Hypnotherapy for Depression
I have effectively treated many clients suffering from depression using clinical hypnotherapy in conjunction with specific techniques developed at Integrated Mind. These can help dissolve many of the unhealthy thought patterns and beliefs that may lead to depression. People generally are far stronger and more resourceful than they realise, and through hypnosis those strengths and resources can be made more readily accessible and brought to conscious awareness to be utilised.
It is not necessary to feel miserable. Take the step and do something about your situation! Conventional therapy is very effective, and far more effective than just taking anti-depressants alone. Hypnotherapy, however, can take treatment to another level, by resolving problems and reprogramming unhealthy thinking and beliefs at an unconscious level. This can happen relatively quickly when compared to the years often spent in conventional therapy.
What is Depression?
Depression is a prolonged disturbance in our mood.
Feeling depressed is a normal human experience. When a traumatic event occurs in our life, such as a loved one dying, illness, loss of an important relationship or business, it is natural to have feelings of sadness, loss and depression. Exactly what a person experiences will be unique to them and their situation. However, when these feelings continue for a longer period of time than what would normally be considered appropriate, one may be classified as having ‘depression’.
Many sufferers of depression may have what is called ‘generalised depression’, a depression for which there is no one obvious cause. Anyone can be affected by depression, regardless of education, gender, race or age. Experiencing depression is not a sign of weakness or deficiency in any way.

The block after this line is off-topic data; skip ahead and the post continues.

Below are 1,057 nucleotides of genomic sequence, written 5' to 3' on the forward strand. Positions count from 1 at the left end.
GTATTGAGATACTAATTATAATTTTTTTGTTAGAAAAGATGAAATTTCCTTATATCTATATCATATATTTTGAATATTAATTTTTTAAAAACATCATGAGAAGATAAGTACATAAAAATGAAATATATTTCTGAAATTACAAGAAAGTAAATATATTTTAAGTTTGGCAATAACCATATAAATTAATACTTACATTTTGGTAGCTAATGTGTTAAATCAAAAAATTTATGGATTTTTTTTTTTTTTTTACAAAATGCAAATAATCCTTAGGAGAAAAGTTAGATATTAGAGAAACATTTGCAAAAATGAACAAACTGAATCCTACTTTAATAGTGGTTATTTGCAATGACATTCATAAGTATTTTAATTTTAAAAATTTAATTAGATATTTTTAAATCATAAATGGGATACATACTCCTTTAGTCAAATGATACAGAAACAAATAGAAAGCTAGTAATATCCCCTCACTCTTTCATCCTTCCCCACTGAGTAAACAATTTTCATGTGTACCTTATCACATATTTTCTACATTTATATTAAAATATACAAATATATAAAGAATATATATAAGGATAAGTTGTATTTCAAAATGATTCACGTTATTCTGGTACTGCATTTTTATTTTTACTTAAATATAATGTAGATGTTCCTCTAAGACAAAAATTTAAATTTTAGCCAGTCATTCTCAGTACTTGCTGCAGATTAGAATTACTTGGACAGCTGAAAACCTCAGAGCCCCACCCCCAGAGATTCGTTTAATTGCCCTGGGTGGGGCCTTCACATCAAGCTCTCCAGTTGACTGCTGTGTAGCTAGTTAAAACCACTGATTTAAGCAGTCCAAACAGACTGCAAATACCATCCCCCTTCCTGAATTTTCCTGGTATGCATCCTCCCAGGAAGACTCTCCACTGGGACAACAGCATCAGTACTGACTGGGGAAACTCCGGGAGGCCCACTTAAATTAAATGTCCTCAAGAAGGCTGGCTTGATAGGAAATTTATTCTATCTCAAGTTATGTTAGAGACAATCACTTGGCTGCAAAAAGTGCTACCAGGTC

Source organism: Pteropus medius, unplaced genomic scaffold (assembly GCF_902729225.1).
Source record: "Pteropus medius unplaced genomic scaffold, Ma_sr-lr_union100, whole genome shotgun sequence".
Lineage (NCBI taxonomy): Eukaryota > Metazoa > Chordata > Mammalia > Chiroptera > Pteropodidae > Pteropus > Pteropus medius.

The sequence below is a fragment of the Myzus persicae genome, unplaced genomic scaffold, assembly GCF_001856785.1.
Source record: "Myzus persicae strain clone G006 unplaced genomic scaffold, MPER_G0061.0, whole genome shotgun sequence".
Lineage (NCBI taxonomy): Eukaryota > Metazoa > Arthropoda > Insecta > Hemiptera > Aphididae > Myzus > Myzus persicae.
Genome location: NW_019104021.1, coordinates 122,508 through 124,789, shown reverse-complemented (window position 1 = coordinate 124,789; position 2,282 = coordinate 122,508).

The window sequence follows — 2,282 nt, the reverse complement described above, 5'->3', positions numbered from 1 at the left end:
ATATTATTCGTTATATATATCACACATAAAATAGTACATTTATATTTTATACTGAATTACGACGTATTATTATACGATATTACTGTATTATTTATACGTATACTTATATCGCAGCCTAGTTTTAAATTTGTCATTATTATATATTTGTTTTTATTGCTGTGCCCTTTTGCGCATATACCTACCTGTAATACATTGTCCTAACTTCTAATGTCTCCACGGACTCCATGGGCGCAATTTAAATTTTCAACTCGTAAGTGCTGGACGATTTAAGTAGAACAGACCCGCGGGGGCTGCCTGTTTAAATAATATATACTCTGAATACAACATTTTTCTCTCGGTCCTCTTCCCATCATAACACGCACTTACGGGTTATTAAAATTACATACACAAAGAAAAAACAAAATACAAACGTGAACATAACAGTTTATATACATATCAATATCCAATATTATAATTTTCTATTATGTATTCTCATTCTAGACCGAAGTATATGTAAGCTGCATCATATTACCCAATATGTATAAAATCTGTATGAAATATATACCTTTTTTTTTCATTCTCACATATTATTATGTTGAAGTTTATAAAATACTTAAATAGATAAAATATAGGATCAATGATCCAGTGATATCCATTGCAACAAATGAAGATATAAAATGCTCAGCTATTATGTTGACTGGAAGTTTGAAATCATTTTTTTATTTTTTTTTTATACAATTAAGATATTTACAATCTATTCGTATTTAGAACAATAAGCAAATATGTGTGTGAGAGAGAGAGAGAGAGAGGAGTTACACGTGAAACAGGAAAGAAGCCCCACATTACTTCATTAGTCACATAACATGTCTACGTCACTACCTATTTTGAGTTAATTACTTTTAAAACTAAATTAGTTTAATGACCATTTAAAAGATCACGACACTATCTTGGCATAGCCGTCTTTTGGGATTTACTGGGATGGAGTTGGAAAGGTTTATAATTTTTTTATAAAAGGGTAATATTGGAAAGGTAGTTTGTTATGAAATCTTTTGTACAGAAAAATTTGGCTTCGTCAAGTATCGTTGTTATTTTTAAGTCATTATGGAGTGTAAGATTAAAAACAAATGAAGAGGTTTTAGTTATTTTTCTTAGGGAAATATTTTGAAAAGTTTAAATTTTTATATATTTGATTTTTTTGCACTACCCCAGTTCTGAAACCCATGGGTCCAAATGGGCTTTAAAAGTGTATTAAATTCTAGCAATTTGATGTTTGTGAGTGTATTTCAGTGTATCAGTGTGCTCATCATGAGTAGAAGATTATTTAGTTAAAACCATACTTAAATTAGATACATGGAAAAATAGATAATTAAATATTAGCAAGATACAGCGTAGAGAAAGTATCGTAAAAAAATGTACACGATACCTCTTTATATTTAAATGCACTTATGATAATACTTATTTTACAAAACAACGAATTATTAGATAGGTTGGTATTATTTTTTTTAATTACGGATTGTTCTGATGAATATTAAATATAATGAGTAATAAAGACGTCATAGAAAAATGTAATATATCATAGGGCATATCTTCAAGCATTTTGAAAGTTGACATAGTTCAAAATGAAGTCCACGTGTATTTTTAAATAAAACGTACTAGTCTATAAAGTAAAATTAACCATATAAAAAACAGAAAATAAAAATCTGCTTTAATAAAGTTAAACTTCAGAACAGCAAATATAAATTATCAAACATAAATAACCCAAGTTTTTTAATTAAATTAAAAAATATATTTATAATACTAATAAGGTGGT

Listed below are the most common symptoms of depression. If you are experiencing depression you may have some or all of these symptoms to a greater or lesser degree.
- Significantly lowered mood
- Loss of interest or enjoyment in the things that normally give you pleasure
- Reduced self-esteem and self-confidence
- Feelings of guilt and worthlessness
- Bleak and pessimistic views of the future
- Reduced libido
- Disturbed sleep and / or appetite
- Reduced concentration and memory
- Ideas or acts of self-harm or suicide
- Reduced energy – fatigue / lethargy
- Mental agitation or retardation
A Word about Anti-Depressant Medication
Many depression sufferers turn to their doctor for help and are prescribed anti-depressants. Anti-depressants certainly have their place and can be helpful in the short term, but in the long term it is important to address the underlying issues that created depression. Realistically, medication cannot teach coping or problem-solving skills, or enhance one’s social skills – all factors in reducing depression.
According to Western medicine, depression is a neurochemical imbalance in the brain and is correctable with the appropriate anti-depressant drug. However, this statement is only partially accurate.
“People seem to lose sight of the fact that everything has a biochemical correlate, and that experience shapes biochemistry at least as much as biochemistry shapes experience.” (Yapco, 2001)
Your thinking affects your brain chemistry as much as your brain chemistry affects your thinking. The process is a circular one. Changing the way you think will change the way you feel. When you feel differently, you will think differently, and so on.
Diet has a powerful impact on our general sense of wellbeing, our mood and the way we feel. Your body needs quality food in order to obtain or make the amino acids it needs in order for your brain to be in balance. From these amino acids your body makes neurotransmitters such a serotonin – our own feel-good chemical – and several other neurotransmitters that keep our mood stable and happy. Julia Ross, author of ‘The Diet Cure’ and ‘The Mood Cure’, states that most people on a standard Western diet are chronically malnourished, despite having an abundance of food available to them. This causes all manner of physical and mental problems (Ross, 2012). For more information about health and diet, see the ‘Wellbeing’ page.
Ross. J. (2012). The Diet Cure, Penguin Books, New York.
Ross. J. (2003) The Mood Cure: The 4-Step Program to Take Charge of Your Emotions, Penguin Books, New York.
Yapco, M. (2001). Treating Depression with Hypnosis: Integrating Cognitive-Behavioral and Strategic Approaches, Routledge, New York.
I am not a trained medical doctor, therefore the content above should not be taken as medical advice. The opinions expressed are my own, gained from years of reading and personal experience on these matters, and as such are presented for informational purposes only.